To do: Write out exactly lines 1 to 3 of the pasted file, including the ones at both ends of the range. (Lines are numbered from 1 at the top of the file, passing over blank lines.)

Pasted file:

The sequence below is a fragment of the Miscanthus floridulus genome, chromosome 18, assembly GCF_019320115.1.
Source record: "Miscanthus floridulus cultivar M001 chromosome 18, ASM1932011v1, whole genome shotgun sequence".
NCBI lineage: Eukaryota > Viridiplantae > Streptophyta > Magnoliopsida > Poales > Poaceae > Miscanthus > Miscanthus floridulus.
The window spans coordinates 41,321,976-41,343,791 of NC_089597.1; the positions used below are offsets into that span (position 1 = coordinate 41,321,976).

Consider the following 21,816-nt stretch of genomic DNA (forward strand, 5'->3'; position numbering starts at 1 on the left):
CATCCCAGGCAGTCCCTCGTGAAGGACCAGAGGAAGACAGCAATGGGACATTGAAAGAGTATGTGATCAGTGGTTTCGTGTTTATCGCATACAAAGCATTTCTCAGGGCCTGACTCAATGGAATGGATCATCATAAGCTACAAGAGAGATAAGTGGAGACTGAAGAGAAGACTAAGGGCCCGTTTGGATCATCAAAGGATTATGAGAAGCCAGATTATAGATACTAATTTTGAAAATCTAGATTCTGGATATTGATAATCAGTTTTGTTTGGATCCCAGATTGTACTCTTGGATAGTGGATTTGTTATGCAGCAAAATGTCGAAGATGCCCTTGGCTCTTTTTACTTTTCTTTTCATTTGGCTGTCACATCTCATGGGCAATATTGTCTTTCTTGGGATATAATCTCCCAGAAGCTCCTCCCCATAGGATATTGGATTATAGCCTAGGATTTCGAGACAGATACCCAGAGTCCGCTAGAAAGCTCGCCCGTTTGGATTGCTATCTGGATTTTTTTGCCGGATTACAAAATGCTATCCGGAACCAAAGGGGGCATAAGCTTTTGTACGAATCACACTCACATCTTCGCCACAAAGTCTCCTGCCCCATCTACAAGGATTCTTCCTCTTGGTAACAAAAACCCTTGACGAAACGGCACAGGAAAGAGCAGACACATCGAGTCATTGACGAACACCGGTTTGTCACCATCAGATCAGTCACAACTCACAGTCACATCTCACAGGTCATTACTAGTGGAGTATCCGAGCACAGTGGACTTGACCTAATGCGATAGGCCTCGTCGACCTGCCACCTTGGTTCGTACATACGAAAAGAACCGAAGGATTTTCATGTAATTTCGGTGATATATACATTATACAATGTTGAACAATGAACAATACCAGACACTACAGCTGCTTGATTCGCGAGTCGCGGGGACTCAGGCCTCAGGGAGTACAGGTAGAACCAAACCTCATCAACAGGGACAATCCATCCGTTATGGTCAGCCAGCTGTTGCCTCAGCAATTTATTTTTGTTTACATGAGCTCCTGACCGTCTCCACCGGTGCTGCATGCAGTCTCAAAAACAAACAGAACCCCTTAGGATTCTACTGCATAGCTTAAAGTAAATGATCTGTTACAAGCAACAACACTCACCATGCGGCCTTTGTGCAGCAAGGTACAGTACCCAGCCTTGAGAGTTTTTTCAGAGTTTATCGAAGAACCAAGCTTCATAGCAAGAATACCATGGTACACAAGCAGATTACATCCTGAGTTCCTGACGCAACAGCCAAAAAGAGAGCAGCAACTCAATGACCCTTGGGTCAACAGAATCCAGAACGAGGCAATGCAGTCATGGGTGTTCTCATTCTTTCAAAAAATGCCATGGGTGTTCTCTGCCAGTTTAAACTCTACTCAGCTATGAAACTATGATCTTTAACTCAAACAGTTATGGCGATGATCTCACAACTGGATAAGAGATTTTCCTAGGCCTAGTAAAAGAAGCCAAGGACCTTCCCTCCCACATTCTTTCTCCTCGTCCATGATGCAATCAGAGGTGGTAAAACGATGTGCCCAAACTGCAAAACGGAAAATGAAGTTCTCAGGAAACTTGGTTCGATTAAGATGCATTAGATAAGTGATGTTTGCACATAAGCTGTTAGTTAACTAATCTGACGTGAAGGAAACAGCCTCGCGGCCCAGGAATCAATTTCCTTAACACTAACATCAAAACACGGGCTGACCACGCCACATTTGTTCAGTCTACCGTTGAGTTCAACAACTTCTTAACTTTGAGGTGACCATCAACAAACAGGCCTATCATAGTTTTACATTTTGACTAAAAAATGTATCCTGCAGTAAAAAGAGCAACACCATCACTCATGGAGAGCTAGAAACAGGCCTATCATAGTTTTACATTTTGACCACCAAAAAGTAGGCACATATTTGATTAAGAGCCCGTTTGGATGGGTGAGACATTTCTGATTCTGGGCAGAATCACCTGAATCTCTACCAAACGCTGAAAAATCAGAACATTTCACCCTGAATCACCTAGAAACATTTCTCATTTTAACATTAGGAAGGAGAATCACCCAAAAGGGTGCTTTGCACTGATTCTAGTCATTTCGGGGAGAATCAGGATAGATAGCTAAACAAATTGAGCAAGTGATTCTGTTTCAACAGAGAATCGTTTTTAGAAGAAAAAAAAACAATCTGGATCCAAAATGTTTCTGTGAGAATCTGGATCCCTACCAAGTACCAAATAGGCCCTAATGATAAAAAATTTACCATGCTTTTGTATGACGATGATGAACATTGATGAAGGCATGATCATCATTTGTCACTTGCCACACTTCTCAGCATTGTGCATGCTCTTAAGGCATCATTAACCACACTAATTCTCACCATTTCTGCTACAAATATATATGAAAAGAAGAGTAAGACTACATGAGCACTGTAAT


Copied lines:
The sequence below is a fragment of the Miscanthus floridulus genome, chromosome 18, assembly GCF_019320115.1.
Source record: "Miscanthus floridulus cultivar M001 chromosome 18, ASM1932011v1, whole genome shotgun sequence".
NCBI lineage: Eukaryota > Viridiplantae > Streptophyta > Magnoliopsida > Poales > Poaceae > Miscanthus > Miscanthus floridulus.